Fayette County

Regional group calls state’s attempts to pull funding ‘political’

The Bluegrass Area Development District building 699 Perimeter Drive in Lexington.
The Bluegrass Area Development District building 699 Perimeter Drive in Lexington. Herald-Leader

Officials with the Bluegrass Area Development District said Tuesday they will continue to pay staff through July as they fight the state’s attempt to take away millions of dollars in federal and state funding for aging and workforce programs by Friday.

David Duttlinger, the executive director of Bluegrass, said at a news conference that the area agency has corrected oversight and other problems cited in a 2014 state auditor examination and two other examinations by state agencies. Attempts by the two state agencies to yank more than $6.4 million in aging money and millions of dollars in federal workforce grant money were based on politics and not facts, he said.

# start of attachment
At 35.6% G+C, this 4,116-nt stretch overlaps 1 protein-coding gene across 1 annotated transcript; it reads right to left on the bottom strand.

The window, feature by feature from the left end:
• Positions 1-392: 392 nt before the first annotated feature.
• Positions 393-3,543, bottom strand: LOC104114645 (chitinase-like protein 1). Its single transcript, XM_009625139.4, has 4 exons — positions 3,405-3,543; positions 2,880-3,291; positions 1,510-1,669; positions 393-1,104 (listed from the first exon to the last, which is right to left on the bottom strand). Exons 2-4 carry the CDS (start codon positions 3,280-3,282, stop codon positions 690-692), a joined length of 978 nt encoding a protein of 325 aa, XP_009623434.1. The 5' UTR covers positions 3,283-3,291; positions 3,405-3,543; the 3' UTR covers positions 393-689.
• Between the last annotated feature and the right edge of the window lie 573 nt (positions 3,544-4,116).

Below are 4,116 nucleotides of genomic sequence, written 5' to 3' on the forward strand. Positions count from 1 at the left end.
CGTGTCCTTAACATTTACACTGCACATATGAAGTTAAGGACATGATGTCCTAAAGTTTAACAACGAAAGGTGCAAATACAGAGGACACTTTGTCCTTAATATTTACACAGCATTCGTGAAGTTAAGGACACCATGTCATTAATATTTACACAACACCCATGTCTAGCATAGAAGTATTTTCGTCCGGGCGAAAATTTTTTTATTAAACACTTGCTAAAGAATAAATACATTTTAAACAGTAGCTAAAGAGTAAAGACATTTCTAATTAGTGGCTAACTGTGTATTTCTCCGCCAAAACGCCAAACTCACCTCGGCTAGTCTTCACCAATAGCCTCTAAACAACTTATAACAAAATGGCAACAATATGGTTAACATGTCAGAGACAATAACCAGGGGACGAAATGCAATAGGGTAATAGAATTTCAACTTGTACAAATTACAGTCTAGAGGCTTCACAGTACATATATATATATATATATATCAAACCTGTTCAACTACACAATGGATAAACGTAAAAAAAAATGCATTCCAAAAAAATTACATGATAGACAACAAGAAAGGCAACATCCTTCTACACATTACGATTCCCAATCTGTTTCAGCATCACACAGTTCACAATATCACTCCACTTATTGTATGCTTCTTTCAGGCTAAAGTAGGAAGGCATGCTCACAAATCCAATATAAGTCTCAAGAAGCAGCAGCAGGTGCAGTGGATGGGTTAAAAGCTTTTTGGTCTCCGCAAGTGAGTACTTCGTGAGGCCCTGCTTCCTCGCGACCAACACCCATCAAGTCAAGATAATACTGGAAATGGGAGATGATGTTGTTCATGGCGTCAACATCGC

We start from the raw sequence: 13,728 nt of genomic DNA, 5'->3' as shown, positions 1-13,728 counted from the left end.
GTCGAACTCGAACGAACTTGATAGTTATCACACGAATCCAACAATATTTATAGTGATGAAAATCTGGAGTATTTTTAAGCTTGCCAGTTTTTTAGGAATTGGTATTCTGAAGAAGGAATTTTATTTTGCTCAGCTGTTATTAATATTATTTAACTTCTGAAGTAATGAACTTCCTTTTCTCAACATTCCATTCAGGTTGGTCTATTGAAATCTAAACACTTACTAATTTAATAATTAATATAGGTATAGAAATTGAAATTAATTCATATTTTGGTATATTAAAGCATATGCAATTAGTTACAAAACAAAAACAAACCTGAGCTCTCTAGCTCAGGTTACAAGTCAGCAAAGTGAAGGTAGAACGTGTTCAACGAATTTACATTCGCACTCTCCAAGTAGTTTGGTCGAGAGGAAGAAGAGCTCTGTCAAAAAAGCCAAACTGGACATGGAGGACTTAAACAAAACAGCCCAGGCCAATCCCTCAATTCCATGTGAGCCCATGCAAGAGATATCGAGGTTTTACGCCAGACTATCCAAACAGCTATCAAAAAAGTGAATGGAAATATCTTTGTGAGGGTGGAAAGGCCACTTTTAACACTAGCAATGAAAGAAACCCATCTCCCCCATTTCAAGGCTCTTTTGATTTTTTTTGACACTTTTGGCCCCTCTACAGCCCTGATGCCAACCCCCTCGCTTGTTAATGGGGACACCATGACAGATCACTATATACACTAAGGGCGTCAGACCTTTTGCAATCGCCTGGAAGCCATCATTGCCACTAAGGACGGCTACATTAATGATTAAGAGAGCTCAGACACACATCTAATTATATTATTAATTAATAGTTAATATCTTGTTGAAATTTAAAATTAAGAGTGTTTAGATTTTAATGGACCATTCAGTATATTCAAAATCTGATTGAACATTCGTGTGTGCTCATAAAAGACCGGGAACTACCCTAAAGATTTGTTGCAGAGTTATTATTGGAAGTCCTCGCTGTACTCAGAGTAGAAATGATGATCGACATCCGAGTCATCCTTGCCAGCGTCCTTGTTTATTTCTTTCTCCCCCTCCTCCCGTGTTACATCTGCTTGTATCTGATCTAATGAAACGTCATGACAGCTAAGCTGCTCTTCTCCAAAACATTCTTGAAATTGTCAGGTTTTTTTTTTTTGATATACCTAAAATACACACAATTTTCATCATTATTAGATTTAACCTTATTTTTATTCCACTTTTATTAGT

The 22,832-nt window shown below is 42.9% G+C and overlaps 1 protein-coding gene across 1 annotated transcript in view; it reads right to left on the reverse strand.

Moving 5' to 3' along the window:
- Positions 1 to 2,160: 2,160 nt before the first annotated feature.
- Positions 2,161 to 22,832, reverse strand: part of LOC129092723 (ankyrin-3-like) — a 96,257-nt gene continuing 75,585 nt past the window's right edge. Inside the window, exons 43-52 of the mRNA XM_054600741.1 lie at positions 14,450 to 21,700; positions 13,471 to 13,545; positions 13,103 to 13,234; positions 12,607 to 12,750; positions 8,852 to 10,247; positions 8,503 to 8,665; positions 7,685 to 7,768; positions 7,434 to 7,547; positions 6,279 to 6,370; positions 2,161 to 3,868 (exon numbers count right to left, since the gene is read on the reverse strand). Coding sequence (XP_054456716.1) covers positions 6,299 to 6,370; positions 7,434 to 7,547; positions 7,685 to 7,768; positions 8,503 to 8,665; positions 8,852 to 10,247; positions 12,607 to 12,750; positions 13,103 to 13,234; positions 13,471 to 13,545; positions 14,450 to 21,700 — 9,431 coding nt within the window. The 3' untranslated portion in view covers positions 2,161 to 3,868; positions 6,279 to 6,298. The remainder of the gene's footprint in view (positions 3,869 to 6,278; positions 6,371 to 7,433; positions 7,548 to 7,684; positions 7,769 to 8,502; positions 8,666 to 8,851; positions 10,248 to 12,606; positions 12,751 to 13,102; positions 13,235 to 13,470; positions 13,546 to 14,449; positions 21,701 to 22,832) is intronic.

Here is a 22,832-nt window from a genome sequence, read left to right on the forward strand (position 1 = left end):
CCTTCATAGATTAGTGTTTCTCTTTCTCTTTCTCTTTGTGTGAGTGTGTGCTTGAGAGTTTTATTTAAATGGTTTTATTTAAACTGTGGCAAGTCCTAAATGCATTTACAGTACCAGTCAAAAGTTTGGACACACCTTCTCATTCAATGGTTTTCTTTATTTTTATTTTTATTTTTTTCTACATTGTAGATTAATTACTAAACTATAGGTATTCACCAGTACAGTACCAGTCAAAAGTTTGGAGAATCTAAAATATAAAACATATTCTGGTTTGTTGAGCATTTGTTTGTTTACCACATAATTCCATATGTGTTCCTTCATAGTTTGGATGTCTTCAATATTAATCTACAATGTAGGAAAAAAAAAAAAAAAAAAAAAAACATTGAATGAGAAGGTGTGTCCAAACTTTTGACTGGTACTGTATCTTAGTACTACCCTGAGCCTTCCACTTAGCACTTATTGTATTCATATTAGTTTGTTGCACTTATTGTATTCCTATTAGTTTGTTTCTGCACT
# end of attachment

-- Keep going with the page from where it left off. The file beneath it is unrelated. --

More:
“We believe that when and if the facts, and not the politics, are adjudicated by a non-partial mediator or judge with all the politics removed that justice will be found,” Duttlinger said. “A hostile take over is a recognized business tactic, but it has no place in the public policy arena.”

The state contends Bluegrass misspent more than $1.1 million in federal and state aging and workforce funds from 2010 to 2013.

In May, Gov. Matt Bevin sent Bluegrass a letter saying that as of July 1, Bluegrass would no longer be the fiscal manager for federal workforce funds used to provide services to 17,000 unemployed or underemployed workers in a 17-county area. That letter said the Workforce and Education Cabinet, which oversees federal workforce dollars, had concerns about how Bluegrass was spending the money.